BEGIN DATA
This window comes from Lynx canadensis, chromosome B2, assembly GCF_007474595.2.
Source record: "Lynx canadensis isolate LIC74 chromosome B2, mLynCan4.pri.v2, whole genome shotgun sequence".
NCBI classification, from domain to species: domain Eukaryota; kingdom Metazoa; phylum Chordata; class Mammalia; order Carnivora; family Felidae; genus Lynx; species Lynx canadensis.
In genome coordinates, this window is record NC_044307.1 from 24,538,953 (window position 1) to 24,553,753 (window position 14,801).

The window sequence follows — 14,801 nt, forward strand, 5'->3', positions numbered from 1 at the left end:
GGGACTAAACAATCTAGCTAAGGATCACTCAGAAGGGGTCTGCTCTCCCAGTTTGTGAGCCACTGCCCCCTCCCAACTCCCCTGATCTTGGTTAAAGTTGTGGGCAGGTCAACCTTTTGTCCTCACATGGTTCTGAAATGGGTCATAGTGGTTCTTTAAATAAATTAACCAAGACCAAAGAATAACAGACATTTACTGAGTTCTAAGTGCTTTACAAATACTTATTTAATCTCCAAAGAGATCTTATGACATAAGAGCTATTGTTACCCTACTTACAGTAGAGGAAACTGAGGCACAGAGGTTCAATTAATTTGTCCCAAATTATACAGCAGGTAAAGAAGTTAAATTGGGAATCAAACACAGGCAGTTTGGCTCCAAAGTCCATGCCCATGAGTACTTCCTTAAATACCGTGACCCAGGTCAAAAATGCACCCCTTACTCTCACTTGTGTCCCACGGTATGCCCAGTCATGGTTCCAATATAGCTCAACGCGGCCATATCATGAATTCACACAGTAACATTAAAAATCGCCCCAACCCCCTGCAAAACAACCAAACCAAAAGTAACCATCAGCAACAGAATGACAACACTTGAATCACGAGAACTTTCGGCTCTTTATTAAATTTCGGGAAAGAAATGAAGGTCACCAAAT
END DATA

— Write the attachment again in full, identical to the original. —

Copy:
This window comes from Lynx canadensis, chromosome B2, assembly GCF_007474595.2.
Source record: "Lynx canadensis isolate LIC74 chromosome B2, mLynCan4.pri.v2, whole genome shotgun sequence".
NCBI classification, from domain to species: domain Eukaryota; kingdom Metazoa; phylum Chordata; class Mammalia; order Carnivora; family Felidae; genus Lynx; species Lynx canadensis.
In genome coordinates, this window is record NC_044307.1 from 24,538,953 (window position 1) to 24,553,753 (window position 14,801).

The window sequence follows — 14,801 nt, forward strand, 5'->3', positions numbered from 1 at the left end:
GGGACTAAACAATCTAGCTAAGGATCACTCAGAAGGGGTCTGCTCTCCCAGTTTGTGAGCCACTGCCCCCTCCCAACTCCCCTGATCTTGGTTAAAGTTGTGGGCAGGTCAACCTTTTGTCCTCACATGGTTCTGAAATGGGTCATAGTGGTTCTTTAAATAAATTAACCAAGACCAAAGAATAACAGACATTTACTGAGTTCTAAGTGCTTTACAAATACTTATTTAATCTCCAAAGAGATCTTATGACATAAGAGCTATTGTTACCCTACTTACAGTAGAGGAAACTGAGGCACAGAGGTTCAATTAATTTGTCCCAAATTATACAGCAGGTAAAGAAGTTAAATTGGGAATCAAACACAGGCAGTTTGGCTCCAAAGTCCATGCCCATGAGTACTTCCTTAAATACCGTGACCCAGGTCAAAAATGCACCCCTTACTCTCACTTGTGTCCCACGGTATGCCCAGTCATGGTTCCAATATAGCTCAACGCGGCCATATCATGAATTCACACAGTAACATTAAAAATCGCCCCAACCCCCTGCAAAACAACCAAACCAAAAGTAACCATCAGCAACAGAATGACAACACTTGAATCACGAGAACTTTCGGCTCTTTATTAAATTTCGGGAAAGAAATGAAGGTCACCAAAT